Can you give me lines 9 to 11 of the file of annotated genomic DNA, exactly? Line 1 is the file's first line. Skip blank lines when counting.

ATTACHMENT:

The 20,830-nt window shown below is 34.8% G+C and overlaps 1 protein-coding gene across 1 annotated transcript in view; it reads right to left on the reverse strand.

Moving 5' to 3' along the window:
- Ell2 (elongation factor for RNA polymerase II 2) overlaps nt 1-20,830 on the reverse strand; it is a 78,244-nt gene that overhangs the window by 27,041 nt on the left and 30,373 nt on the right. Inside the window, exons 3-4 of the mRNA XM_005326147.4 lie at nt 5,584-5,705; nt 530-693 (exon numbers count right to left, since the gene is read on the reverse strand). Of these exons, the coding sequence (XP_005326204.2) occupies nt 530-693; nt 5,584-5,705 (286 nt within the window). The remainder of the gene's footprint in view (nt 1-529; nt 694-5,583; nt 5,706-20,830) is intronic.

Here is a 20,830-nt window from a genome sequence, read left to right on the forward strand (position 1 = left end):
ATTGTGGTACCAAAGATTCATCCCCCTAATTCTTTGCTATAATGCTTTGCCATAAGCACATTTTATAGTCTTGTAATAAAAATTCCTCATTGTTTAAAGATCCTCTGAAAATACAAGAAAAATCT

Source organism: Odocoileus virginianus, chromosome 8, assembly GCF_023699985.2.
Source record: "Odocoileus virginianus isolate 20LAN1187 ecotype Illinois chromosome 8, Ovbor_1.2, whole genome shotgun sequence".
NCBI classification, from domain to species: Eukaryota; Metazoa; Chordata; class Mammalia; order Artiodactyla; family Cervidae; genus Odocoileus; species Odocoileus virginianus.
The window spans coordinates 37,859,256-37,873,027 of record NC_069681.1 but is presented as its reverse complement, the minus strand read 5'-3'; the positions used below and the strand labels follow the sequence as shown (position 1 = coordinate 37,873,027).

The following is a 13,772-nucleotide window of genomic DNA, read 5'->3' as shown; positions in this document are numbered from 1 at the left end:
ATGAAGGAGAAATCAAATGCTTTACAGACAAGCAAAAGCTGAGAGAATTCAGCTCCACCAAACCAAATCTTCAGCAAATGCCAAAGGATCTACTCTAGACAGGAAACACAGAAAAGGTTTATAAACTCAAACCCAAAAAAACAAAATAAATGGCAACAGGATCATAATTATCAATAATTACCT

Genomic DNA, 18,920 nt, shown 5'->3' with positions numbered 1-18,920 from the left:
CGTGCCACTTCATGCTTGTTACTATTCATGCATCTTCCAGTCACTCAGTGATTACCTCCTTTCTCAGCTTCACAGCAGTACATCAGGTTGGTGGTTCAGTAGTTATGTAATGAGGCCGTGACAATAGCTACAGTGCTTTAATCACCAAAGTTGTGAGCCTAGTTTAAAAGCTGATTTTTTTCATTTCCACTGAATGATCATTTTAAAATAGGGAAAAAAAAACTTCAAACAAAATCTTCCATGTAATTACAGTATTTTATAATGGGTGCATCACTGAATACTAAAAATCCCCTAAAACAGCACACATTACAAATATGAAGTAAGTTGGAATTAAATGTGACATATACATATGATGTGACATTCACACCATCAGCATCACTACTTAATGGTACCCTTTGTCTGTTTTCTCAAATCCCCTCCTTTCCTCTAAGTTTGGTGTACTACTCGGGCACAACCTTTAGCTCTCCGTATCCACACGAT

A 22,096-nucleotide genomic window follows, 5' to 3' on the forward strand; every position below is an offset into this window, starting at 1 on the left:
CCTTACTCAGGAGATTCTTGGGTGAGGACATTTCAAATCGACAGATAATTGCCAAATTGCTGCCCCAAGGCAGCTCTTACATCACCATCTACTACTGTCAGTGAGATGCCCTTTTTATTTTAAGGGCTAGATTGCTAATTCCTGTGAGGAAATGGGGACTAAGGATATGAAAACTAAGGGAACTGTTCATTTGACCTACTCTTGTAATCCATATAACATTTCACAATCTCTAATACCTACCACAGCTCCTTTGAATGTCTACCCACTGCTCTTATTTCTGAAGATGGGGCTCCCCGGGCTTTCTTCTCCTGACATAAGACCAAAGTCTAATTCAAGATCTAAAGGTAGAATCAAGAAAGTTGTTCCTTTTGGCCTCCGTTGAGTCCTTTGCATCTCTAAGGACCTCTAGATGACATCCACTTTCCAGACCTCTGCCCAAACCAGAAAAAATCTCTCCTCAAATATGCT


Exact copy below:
The window spans coordinates 37,859,256-37,873,027 of record NC_069681.1 but is presented as its reverse complement, the minus strand read 5'-3'; the positions used below and the strand labels follow the sequence as shown (position 1 = coordinate 37,873,027).

The following is a 13,772-nucleotide window of genomic DNA, read 5'->3' as shown; positions in this document are numbered from 1 at the left end:
ATGAAGGAGAAATCAAATGCTTTACAGACAAGCAAAAGCTGAGAGAATTCAGCTCCACCAAACCAAATCTTCAGCAAATGCCAAAGGATCTACTCTAGACAGGAAACACAGAAAAGGTTTATAAACTCAAACCCAAAAAAACAAAATAAATGGCAACAGGATCATAATTATCAATAATTACCT